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The CFPB Can’t Go it Alone

By Richard Neiman

The Dodd-Frank legislation has made consumer protection a top priority of the reform agenda. This is appropriate and long overdue; tragically, it has taken a financial crisis for some to realize that consumer protection is at the root of a safe and sound financial system. The creation of the new Consumer Financial Protection Bureau (CFPB) is a centerpiece of the legislation in this area that holds great promise, but also creates new regulatory relationships that have yet to be worked out. The CFPB will have its hands full in addressing a wide range of actors in today’s diverse financial services marketplace. The key to success for the CFPB is to effectively partner with other regulators at all levels of government, what I refer to as “cooperative federalism.”

State regulators overlap jurisdiction with the CFPB on multiple levels. The clearest distinction is between banks and non-banks. For smaller banks, those with assets below $10 billion, the Federal Reserve or the FDIC will remain the federal counterpart. The CFPB will participate in exams on a sampling basis. From an operational perspective, the addition of the CFPB as the secondary federal counterpart for smaller banks, although important, represents the smallest change in the state-federal dynamic.
However, for larger banks with assets over $10 billion, the CFPB will be a new federal partner for the states in conducting consumer compliance exams. For those larger banks that are state-chartered, the CFPB is required to “pursue arrangements and agreements with state regulators on joint and coordinated examinations.”
There is an important difference in oversight for larger banks to mention here. Those with a federal charter will experience a bifurcation in their supervision, with separate agencies responsible for prudential oversight and consumer protection. Those that are state-chartered, which account for over a third of larger banks, will retain a holistic approach on the part of their chartering supervisor. This does not mean that consumer protection takes a back seat to safety and soundness at state agencies. On the contrary, it recognizes the many touch points between these two disciplines that contribute to effective oversight, such as underwriting standards. The financial crisis has clearly demonstrated that a loan that is unfair to borrowers is not prudent bank business.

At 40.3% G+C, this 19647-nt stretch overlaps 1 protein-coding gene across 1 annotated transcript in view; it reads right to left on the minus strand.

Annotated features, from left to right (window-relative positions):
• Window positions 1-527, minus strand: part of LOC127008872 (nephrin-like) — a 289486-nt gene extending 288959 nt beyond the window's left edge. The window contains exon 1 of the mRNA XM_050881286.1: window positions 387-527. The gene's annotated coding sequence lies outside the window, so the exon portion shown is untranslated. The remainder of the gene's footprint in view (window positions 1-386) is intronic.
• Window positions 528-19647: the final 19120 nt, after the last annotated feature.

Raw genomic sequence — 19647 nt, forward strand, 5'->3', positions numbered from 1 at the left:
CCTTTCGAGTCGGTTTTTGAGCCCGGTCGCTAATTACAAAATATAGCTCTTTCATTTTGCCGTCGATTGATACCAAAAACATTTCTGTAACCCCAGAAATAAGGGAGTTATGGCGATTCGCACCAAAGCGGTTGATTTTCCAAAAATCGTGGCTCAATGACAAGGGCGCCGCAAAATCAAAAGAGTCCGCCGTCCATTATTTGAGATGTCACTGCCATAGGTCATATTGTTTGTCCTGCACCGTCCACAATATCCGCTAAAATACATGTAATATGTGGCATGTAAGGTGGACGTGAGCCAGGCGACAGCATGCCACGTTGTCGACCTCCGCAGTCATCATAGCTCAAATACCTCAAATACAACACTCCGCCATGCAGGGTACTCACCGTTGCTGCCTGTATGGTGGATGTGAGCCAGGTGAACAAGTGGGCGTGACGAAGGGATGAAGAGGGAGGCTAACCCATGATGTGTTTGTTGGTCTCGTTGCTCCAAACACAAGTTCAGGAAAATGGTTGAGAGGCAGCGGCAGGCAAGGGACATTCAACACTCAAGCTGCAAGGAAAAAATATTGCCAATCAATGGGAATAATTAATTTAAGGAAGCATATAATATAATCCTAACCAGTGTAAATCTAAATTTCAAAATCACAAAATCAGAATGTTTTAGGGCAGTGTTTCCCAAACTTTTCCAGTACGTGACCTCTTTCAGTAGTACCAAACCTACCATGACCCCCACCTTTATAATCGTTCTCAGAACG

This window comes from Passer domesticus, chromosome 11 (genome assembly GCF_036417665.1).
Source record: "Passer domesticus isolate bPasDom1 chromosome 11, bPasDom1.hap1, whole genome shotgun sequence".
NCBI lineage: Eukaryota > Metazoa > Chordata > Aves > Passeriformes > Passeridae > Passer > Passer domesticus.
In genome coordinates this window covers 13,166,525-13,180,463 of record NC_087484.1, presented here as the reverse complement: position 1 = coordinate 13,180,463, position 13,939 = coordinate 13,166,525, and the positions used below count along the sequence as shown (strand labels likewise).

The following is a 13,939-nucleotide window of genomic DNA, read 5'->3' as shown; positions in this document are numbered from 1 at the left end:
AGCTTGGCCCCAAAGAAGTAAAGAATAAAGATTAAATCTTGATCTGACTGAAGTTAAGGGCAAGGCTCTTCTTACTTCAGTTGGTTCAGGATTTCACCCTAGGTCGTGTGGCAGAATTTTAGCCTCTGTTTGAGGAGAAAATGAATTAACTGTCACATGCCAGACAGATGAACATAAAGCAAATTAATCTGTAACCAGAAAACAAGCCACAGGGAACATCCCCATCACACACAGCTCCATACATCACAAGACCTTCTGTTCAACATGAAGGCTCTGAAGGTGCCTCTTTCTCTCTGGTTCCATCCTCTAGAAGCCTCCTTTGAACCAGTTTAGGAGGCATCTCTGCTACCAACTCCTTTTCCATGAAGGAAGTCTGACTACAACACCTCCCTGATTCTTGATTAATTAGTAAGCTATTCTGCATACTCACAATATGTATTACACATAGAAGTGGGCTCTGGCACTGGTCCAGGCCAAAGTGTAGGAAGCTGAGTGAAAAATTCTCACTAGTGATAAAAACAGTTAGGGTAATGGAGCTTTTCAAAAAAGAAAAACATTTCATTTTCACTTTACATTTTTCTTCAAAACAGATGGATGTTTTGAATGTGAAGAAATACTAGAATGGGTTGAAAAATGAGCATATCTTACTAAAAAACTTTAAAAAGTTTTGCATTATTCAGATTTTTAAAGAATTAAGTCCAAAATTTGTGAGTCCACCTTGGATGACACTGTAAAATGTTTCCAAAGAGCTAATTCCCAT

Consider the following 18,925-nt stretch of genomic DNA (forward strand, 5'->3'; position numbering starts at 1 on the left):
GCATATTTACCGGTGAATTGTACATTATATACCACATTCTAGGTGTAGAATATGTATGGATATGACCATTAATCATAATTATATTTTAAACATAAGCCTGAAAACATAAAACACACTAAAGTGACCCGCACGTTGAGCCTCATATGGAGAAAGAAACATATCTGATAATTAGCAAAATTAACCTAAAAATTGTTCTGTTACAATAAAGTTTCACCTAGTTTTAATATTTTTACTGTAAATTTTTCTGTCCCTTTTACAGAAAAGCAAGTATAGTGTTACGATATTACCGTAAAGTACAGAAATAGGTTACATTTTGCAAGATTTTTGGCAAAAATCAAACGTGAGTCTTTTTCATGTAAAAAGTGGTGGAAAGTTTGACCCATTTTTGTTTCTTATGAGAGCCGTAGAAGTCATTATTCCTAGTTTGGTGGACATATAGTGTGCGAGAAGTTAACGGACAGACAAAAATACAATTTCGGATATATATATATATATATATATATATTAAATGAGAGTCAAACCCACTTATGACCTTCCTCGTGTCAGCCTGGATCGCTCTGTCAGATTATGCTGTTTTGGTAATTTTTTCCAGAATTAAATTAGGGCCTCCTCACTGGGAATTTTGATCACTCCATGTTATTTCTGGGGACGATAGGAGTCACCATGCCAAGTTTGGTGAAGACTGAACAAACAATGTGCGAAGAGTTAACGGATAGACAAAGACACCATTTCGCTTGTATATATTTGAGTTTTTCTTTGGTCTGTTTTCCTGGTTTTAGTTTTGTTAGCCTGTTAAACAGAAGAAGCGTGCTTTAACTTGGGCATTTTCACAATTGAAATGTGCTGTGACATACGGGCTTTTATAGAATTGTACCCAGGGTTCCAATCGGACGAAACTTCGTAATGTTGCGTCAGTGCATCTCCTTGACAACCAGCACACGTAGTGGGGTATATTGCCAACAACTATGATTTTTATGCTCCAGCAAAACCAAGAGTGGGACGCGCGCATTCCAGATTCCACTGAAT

Federal prudential regulators will still need to maintain consumer compliance expertise, however. They will continue to conduct regular exams for smaller banks. And even at larger national banks, where safety and soundness is being separated from consumer protection, I believe strongly that prudential supervisors cannot turn a blind eye to consumer issues or rely passively on the CFPB. For example, a proper assessment of the strength of an institution’s management, the “M” in the CAMELS rating, which is a core element of a prudential review, cannot ignore consumer issues. In fact, it is my hope that the CFPB’s existence will create healthy competition among regulators in setting a high bar with respect to consumer protection.
Regulatory authority over non-banks, however, such as consumer lenders and check cashers, poses different and novel challenges. Unlike with depository institutions, non-banks have typically been supervised exclusively at the state level. Here, the addition of the CFPB as a federal counterpart will be breaking entirely new ground.
In fact, the state-CFPB relationship with respect to non-banks could be the true test for a more cooperative federalism. As states, we are committed to making this relationship work for the benefit of consumers. Our hope and expectation is that this coordination will be a two-way street. There are numerous areas where the CFPB and states will need to be flexible and creative – such as mortgage servicing and payday lending – to ensure we really do work together in implementing our common mission.
Another area that presents a real opportunity to inaugurate a new era of cooperation lies in the enforcement of consumer protection laws. Dodd-Frank codifies the Supreme Court’s recent decision in Cuomo vs. Clearinghouse, re-affirming the right of state attorneys general to bring actions against national banks under non-preempted state laws such as UDAP. It also authorizes state attorneys general to bring actions under federal consumer financial protection laws in state or federal court. By doing so, Dodd-Frank recognizes the crucial role states play in consumer protection. However, the success of this shared enforcement model depends on a new degree of state-federal cooperation. The CFPB and the states must work together, as the states and the Federal Trade Commission have long done, to coordinate enforcement where appropriate to achieve the most effective results.
All regulators need to remain vigilant. Inappropriate or unsuitable products, that cannot be repaid or drive consumers deeper into debt, are destabilizing to institutions as well as to families. While there is no one optimal regulatory structure, the changes that we are undertaking will succeed only if we truly embrace cooperative federalism at all levels of government. The CFPB can’t go it alone.

Richard Neiman, superintendent of the New York State Banking Department, writes on regulatory issues for Banking New York.

Posted on Friday, January 07, 2011 (Archive on Thursday, April 07, 2011)
Posted by Scott  Contributed by Scott


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